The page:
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Col. O. M. Roberts, Confederate Military History, a library of Confederate States Military History: Volume 11.1, Texas (ed. Clement Anselm Evans) 25 3 Browse Search
Benjamin Cutter, William R. Cutter, History of the town of Arlington, Massachusetts, ormerly the second precinct in Cambridge, or District of Menotomy, afterward the town of West Cambridge. 1635-1879 with a genealogical register of the inhabitants of the precinct. 6 0 Browse Search
Rebellion Record: a Diary of American Events: Documents and Narratives, Volume 2. (ed. Frank Moore) 6 0 Browse Search
The Daily Dispatch: April 4, 1862., [Electronic resource] 4 0 Browse Search
A Roster of General Officers , Heads of Departments, Senators, Representatives , Military Organizations, &c., &c., in Confederate Service during the War between the States. (ed. Charles C. Jones, Jr. Late Lieut. Colonel of Artillery, C. S. A.) 4 0 Browse Search
Harper's Encyclopedia of United States History (ed. Benson Lossing) 4 0 Browse Search
The Daily Dispatch: September 27, 1861., [Electronic resource] 4 0 Browse Search
Thomas Wentworth Higginson, Massachusetts in the Army and Navy during the war of 1861-1865, vol. 2 2 2 Browse Search
Rebellion Record: a Diary of American Events, Diary from December 17, 1860 - April 30, 1864 (ed. Frank Moore) 2 0 Browse Search
A Roster of General Officers , Heads of Departments, Senators, Representatives , Military Organizations, &c., &c., in Confederate Service during the War between the States. (ed. Charles C. Jones, Jr. Late Lieut. Colonel of Artillery, C. S. A.) 1 1 Browse Search
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Robert Underwood Johnson, Clarence Clough Buell, Battles and Leaders of the Civil War: The Opening Battles. Volume 1., Organization of the two governments. (search)
ettus (1860-2) Governor Charles Clarke (1863) Governor Jacob Thompson (1863-4) North Carolina Governor John W. Ellis (1859-61) Governor H. T. Clark, acting (1861-2) Governor Zebulon B. Vance (1862-5) South Carolina Governor Francis W. Pickens (1860-2) Governor M. L. Bonham (1862-4) Governor A. G. Magrath (1864-5) Tennessee Governor Isham G. Harris (1857-65) Union military Governor Governor Andrew Johnson, (1862-5) Texas Governor Samuel Houston (1859-61) Governor Edward Clark, acting (1861) Governor Francis R. Lubbock 1861-3) Governor Pendleton Murrah (1863-5) Virginia Governor John Letcher (1860-4) Governor William Smith, (1864-5) Border States Kentucky Governor Beriah Magoffin (1859-62) Governor James F. Robinson (1862-3) Governor Thomas E. Bramlette (1863-7) Maryland Governor Thomas H. Hicks (1857-61) Governor A. W. Bradford (1861-5) Missouri Governor C. F. Jackson (1861) Union
led, leaving behind, with other trophies, their hats and coats, which showed that the owners were officers. In the pockets of the latter were several letters just finished, giving a complete account of the late advance of 2,800 men from Yorktown to attack Newport News. One of an amusing character from the pocket of James Steele, bookseller, Richmond, describes the federal troops as a set of baboons, to be speedily driven from the sacred soil of Virginia.--N. Y. Evening Post, July 3. Edward Clark, the Governor of Texas, issued a proclamation, in which he said: It will also be treasonable for any citizen of Texas to pay any debts now owing by him to a citizen of either of the States or Territories now at war with the Confederate States of America. --National Intelligencer, July 3. Fifty Home Guards under Captain Cook, from De Soto and Hopewell, Mo., proceeded last night by rail to Irondale, where they arrived this morning at 9 o'clock, and marched towards Farmington in search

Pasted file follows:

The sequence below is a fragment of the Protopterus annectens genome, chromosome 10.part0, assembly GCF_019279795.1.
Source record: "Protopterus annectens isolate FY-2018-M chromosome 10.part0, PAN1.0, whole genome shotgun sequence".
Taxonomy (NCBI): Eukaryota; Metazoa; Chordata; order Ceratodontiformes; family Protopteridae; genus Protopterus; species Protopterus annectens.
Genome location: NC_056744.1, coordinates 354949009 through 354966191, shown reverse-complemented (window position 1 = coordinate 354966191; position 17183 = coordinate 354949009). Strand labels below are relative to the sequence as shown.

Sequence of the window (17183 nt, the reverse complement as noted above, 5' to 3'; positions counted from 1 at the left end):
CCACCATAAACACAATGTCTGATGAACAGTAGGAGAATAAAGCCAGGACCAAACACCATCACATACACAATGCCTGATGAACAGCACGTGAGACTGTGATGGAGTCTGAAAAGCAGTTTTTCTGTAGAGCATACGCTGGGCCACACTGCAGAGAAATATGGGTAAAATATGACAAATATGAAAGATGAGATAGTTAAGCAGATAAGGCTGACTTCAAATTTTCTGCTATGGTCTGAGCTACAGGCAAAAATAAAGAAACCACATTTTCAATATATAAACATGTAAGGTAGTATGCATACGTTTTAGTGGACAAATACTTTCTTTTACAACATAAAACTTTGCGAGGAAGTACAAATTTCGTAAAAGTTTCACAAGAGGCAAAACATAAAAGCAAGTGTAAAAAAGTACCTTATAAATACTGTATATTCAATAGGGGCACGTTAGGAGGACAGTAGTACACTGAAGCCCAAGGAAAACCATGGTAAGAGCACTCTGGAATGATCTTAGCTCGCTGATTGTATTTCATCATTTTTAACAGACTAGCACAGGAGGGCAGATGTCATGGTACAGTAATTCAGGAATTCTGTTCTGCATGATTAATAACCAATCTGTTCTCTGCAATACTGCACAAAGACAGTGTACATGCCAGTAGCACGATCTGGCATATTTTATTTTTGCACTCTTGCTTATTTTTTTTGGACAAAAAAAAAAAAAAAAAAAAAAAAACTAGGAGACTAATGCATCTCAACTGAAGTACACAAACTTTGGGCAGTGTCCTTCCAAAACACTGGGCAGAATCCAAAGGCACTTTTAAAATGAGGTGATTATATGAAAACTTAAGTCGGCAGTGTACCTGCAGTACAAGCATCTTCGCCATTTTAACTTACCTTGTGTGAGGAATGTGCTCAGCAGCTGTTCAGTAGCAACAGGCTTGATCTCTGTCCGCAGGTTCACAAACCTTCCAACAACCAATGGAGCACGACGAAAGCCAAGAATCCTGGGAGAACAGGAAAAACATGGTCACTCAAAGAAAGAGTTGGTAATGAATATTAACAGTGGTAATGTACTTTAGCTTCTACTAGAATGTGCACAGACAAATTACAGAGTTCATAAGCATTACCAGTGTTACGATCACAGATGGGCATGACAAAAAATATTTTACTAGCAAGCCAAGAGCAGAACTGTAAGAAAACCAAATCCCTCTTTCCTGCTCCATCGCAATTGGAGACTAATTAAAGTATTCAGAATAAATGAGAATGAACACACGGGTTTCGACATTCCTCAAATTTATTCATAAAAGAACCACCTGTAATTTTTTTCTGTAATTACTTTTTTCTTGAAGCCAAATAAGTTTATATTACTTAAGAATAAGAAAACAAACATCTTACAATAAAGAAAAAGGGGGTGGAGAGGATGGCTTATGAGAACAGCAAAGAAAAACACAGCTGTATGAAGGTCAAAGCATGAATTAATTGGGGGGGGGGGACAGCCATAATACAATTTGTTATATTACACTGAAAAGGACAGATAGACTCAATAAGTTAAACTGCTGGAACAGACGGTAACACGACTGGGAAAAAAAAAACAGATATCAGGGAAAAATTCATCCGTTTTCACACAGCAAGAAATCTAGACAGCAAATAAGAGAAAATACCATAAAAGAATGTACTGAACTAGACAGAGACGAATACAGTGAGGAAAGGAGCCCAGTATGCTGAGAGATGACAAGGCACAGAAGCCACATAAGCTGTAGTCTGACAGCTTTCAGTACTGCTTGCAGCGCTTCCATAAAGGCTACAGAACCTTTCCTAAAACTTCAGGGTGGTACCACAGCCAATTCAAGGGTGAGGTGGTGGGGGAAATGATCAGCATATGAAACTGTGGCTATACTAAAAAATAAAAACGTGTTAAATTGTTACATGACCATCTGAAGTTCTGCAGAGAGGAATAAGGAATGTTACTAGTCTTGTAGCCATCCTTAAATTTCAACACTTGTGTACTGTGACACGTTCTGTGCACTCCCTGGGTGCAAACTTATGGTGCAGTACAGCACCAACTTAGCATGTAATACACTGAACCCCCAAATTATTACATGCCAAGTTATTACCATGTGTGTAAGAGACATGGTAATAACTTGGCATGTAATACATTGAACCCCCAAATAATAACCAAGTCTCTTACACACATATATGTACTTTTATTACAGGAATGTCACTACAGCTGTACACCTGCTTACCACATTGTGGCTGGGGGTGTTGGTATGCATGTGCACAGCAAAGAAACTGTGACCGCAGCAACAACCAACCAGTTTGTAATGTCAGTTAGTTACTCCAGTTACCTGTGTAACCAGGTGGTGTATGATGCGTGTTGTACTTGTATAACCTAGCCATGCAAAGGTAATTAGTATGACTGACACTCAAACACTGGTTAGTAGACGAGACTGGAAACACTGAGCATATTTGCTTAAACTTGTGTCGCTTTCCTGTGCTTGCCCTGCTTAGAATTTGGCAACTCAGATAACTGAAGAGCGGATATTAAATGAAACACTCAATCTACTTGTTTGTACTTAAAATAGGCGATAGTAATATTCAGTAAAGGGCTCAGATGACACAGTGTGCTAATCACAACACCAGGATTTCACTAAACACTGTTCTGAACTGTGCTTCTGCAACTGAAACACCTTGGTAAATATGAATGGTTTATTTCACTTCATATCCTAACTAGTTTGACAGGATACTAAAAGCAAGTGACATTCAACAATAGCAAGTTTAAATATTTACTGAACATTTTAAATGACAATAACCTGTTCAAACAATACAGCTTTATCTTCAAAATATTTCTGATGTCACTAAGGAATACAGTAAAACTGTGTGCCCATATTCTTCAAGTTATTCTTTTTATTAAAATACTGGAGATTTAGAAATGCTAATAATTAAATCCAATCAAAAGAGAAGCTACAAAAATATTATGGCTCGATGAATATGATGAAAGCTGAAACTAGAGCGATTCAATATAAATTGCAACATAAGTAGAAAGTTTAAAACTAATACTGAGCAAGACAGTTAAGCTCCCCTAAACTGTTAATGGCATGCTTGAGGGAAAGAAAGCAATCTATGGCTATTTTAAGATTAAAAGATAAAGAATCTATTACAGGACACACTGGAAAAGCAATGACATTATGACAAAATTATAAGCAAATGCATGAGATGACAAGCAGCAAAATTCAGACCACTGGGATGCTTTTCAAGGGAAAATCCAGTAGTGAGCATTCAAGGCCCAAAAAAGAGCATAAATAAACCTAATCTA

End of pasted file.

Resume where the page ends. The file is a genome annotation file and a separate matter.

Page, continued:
Doc. 112.-proclamation of Edward Clark, Governor of the State of Texas. Whereas, There is now a condition of actual hostility between the Government of the United States and the Confederate States of America, and, whereas, the Congress of the latter Government have recognized the existence of war with the United States, exce, I have received information that some of the citizens of Texas have already violated their duty in the premises, as good citizens: Now, therefore, I, Edward Clark, Governor of the State of Texas, do issue this my proclamation to the people of said State, notifying them that all communication of whatsoever character betwehereof, I have hereunto signed my name, and caused the great seal of the State to be affixed, at the city of Austin, this the eighth day of June, A. D. 1861, and in the year of the independence of Texas the twenty-sixth, and of the Confederate States the first. By the Governor, Edward Clark. Bird Holland, Secretary of State.
Harper's Encyclopedia of United States History (ed. Benson Lossing), Singer, Isaac Merritt 1811-1875 (search)
Singer, Isaac Merritt 1811-1875 Inventor; born in Oswego, N. Y., Oct. 27, 1811; learned the machinist's trade; devoted himself to improving sewing-machines; invented a single-thread, chain-stitch machine, for the manufacture of which he built a factory in New York (with Edward Clark, a wealthy lawyer). He was sued by the Howe Sewing-machine Company for infringing upon the patents of Elias Howe while the latter was absent in England in 1847-49. After much litigation, in which some of the most prominent lawyers of the United States were employed, the priority of Howe's invention was established and a compromise was effected in 1854. Singer died in Torquay, England, July 23, 1875.
Harper's Encyclopedia of United States History (ed. Benson Lossing), State of Texas, (search)
s, in this volume. Presidents of republic. Samuel HoustoninauguratedOct. 22, 1836 M. B. LamarinauguratedDec. 10, 1838 Dr. Anson JonesinauguratedDec. 9, 1841 Samuel HoustoninauguratedDec. 13, 1841 State governors. J. P. Hendersonassumes officeFeb. 19, 1846 George T. Woodassumes officeDec. 21, 1847 P. Hansboro Bellassumes officeDec., 1849 E. M. Peaseassumes office1853 State governors—Continued. H. R. Runnelsassumes officeDec., 1857 Samuel Houstonassumes officeDec., 1859 Edward Clarkassumes officeMarch 20, 1861 F. R. Lubbockassumes officeDec., 1861 P. Hurrahassumes officeDec., 1863 A. J. Hamiltonassumes officeJuly 21, 1865 J. W. Throckmortonassumes officeAug. 13, 1866 E. M. Peaseassumes officeJuly 30, 1867 E. J. Davisassumes officeJan., 1870 Richard Cokeassumes officeJan., 1874 R. B. Hubbardassumes officeJan., 1877 Oran M. Robertsassumes officeJan., 1879 John Irelandassumes officeJan., 1883 Lawrence S. Rossassumes officeJan., 1887 James S. Hoggassumes offi